"Our Tools of Learning" : George Arthur Plimpton's Gifts to Columbia University

Early Modern & Modern Period > Page 2


Romani Grammaticae Institutiones Graecae

[Venice: In aedibus Aldi, et Andreae Soceri, 1515]

Plimpton 480 1515 M31

This copy of the only printing of Aldus’s Greek grammar was owned by Robert Hoe before joining the Plimpton collection.

Gift of George Arthur Plimpton


Grammatica Latina Philippi Melanchthonis

Parisiis: Ex officina Roberti Stephani, 1528

Plimpton 470 1518 M48

Philipp Melanchthon began teaching Latin and Greek at the University of Tübingen in 1514, and by 1518 when this work was printed, at the age of 21, he accepted the position of professor of Greek at the University of Wittenberg. There he was to become a dear friend and supporter of Martin Luther.

Gift of George Arthur Plimpton


Familiarium colloquiorum formulae, in graciam juventutis recognite ab Erasmo Roterodamo

Leipzig: V. Schumann, 1520

Plimpton 879.8 1520 Er153

Although Erasmus’s best-known work today is the Moriae encomium, (Praise of Folly), dedicated to his dear friend Sir Thomas More, he was best known in his own day as the author of the Colloquia and Adagia, aids for the study of elegant Latin. As Craig R. Thompson pointed out in his recent edition, the Colloquies exemplified the classical principle of education through pleasure, entertainment for edification, and as Erasmus himself wrote in his apology for the work: “I’m not sure that anything is learned better than what is learned as a game.”

Gift of George Arthur Plimpton

WILLIAM LILY, 1468?-1522

Guillelmi Lilij angli rudimenta

[London: Peter Treveris, ca. 1525?]

Plimpton 470 1525 L62 (STC 15609.5)

William Lily was the first High Master of St. Paul’s School, holding that office from 1512 until his death in 1522. This work, his Latin grammar, first published in 1513, was revised so extensively by Erasmus that the Basle editions, beginning with that of 1517, carried Erasmus’s name only as the author. The two texts were revised and combined in 1540 and published as the “Compendium of All Grammar.” Thought to have been produced for the young Prince Edward, son of Henry VIII, it was often called “King Edward’s Grammar.” This is an apparently unique edition of Lily’s work in English. While earlier scholarship ascribed the printing to Richard Pynson circa 1522, comparison of the type points to Peter Treveris as the printer.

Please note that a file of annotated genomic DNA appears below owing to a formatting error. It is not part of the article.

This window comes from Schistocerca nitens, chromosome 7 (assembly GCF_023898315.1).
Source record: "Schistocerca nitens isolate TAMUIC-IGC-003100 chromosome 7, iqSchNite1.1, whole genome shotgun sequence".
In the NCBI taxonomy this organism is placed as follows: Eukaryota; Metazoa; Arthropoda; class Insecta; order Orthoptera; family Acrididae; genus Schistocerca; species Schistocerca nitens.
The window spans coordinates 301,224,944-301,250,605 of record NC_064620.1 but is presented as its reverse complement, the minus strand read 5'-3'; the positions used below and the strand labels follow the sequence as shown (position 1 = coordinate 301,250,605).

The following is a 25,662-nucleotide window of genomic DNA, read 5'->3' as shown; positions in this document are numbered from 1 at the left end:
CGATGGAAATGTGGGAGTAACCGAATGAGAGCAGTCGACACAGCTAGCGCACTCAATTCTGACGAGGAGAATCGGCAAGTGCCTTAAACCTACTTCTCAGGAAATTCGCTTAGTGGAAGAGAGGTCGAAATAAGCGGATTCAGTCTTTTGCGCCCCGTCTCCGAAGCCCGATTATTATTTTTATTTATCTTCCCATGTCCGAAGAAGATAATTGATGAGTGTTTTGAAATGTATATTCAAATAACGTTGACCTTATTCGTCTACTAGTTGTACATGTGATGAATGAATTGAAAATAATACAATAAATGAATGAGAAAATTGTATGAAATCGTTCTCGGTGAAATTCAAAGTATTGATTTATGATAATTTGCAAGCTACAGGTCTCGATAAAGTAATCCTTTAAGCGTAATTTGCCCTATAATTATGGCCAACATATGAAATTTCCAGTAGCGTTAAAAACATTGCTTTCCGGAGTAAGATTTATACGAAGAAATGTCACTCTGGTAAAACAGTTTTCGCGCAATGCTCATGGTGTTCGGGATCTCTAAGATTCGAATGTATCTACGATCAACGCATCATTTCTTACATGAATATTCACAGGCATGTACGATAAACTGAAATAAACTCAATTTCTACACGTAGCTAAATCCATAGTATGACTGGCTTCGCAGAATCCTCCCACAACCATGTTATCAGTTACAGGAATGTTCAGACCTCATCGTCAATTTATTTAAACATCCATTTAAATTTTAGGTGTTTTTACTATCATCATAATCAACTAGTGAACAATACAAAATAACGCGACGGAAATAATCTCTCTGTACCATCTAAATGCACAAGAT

Gift of George Arthur Plimpton

SIR THOMAS ELYOT, 1490?–1546

The Boke Named The gouernour

London: [Thomas Marsh], 1557

Plimpton 370 1557 EL9 (STC 7640)

The Boke Named the Governour, first published in 1531, was the first treatise on education to be written in English. Although the book is aimed at preparing boys destined to fill high positions at court and in society, Elyot was a supporter of the humanist ideas concerning the education of women, publishing his Defence of Good Women in 1545. He did not, however, see education as extending to women the same privileges of power that would be given to boys through his humanist program of broad-based knowledge leading to independent judgement.

Gift of George Arthur Plimpton

SIR THOMAS ELYOT, 1490?–1546

The Boke, Named The Governour

London: Thomas East, 1580

Plimpton 370 1580 EL9 (STC 7642)

Elyot’s Governour was based in the works of Erasmus, Castiglione, and Francesco Patrizzi, Bishop of Gaeta. It remained a textbook for behavior for many generations in England. Shown here is his advice for “The first learning in childhood,” “that I woulde have him learne Greeke and Latine authours, bothe at one time….”

Gift of George Arthur Plimpton


The Elements of Geometrie of the Most Auncient Philosopher Evclide of Megara. Faithfully (Now First) Translated into the Englishe Toung, by H. Billingsley, Citizen of London

London: By John Daye, [1570]

Plimpton 513 1570 Eu2 (STC 10560)

This celebrated book was the first English translation as well as the first printing of Euclid in England. Book XI has figures with mounted pieces that may be set up to show the form of the solid figures. Queen Elizabeth I’s philosopher, John Dee, contributed the “Mathematicall Preface” to the work. John Daye or Day, the printer, had produced the first English edition of Foxe’s Book of Martyrs in 1563.

Gift of George Arthur Plimpton


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